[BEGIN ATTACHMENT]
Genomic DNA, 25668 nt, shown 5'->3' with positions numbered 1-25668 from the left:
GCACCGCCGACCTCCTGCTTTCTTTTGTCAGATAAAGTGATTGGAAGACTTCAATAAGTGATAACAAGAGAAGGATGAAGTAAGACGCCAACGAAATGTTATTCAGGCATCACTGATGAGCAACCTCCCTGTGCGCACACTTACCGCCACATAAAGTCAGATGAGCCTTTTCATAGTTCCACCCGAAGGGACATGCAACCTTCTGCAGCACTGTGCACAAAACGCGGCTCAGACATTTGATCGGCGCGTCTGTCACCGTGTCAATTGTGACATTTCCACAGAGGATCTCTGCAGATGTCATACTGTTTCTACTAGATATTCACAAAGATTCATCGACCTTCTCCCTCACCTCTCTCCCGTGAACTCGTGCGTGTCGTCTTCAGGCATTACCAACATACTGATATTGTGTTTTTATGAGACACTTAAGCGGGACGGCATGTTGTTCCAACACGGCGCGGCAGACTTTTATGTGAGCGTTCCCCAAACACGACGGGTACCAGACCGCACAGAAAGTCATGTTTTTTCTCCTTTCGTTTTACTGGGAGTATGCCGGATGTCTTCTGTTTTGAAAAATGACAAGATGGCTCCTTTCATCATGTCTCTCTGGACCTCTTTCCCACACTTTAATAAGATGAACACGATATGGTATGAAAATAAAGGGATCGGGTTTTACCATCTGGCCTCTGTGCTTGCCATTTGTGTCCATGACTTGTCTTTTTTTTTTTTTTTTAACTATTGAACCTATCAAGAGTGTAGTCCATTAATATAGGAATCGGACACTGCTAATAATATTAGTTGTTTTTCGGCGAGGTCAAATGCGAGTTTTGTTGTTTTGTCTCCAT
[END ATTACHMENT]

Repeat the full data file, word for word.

Genomic DNA, 25668 nt, shown 5'->3' with positions numbered 1-25668 from the left:
GCACCGCCGACCTCCTGCTTTCTTTTGTCAGATAAAGTGATTGGAAGACTTCAATAAGTGATAACAAGAGAAGGATGAAGTAAGACGCCAACGAAATGTTATTCAGGCATCACTGATGAGCAACCTCCCTGTGCGCACACTTACCGCCACATAAAGTCAGATGAGCCTTTTCATAGTTCCACCCGAAGGGACATGCAACCTTCTGCAGCACTGTGCACAAAACGCGGCTCAGACATTTGATCGGCGCGTCTGTCACCGTGTCAATTGTGACATTTCCACAGAGGATCTCTGCAGATGTCATACTGTTTCTACTAGATATTCACAAAGATTCATCGACCTTCTCCCTCACCTCTCTCCCGTGAACTCGTGCGTGTCGTCTTCAGGCATTACCAACATACTGATATTGTGTTTTTATGAGACACTTAAGCGGGACGGCATGTTGTTCCAACACGGCGCGGCAGACTTTTATGTGAGCGTTCCCCAAACACGACGGGTACCAGACCGCACAGAAAGTCATGTTTTTTCTCCTTTCGTTTTACTGGGAGTATGCCGGATGTCTTCTGTTTTGAAAAATGACAAGATGGCTCCTTTCATCATGTCTCTCTGGACCTCTTTCCCACACTTTAATAAGATGAACACGATATGGTATGAAAATAAAGGGATCGGGTTTTACCATCTGGCCTCTGTGCTTGCCATTTGTGTCCATGACTTGTCTTTTTTTTTTTTTTTTAACTATTGAACCTATCAAGAGTGTAGTCCATTAATATAGGAATCGGACACTGCTAATAATATTAGTTGTTTTTCGGCGAGGTCAAATGCGAGTTTTGTTGTTTTGTCTCCAT